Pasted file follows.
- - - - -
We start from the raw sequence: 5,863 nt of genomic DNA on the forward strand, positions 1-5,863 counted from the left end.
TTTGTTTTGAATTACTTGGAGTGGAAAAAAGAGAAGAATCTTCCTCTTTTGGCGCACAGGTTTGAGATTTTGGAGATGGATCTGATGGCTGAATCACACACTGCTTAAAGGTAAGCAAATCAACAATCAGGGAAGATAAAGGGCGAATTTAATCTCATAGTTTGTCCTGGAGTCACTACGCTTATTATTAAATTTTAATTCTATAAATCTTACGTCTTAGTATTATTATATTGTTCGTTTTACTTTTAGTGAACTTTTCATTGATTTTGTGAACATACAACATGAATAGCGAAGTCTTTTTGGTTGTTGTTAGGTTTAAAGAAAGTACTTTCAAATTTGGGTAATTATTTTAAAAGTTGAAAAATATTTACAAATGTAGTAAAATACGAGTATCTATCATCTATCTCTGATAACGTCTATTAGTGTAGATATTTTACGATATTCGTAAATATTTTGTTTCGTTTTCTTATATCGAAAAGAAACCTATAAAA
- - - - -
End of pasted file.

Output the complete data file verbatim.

We start from the raw sequence: 5,863 nt of genomic DNA on the forward strand, positions 1-5,863 counted from the left end.
TTTGTTTTGAATTACTTGGAGTGGAAAAAAGAGAAGAATCTTCCTCTTTTGGCGCACAGGTTTGAGATTTTGGAGATGGATCTGATGGCTGAATCACACACTGCTTAAAGGTAAGCAAATCAACAATCAGGGAAGATAAAGGGCGAATTTAATCTCATAGTTTGTCCTGGAGTCACTACGCTTATTATTAAATTTTAATTCTATAAATCTTACGTCTTAGTATTATTATATTGTTCGTTTTACTTTTAGTGAACTTTTCATTGATTTTGTGAACATACAACATGAATAGCGAAGTCTTTTTGGTTGTTGTTAGGTTTAAAGAAAGTACTTTCAAATTTGGGTAATTATTTTAAAAGTTGAAAAATATTTACAAATGTAGTAAAATACGAGTATCTATCATCTATCTCTGATAACGTCTATTAGTGTAGATATTTTACGATATTCGTAAATATTTTGTTTCGTTTTCTTATATCGAAAAGAAACCTATAAAA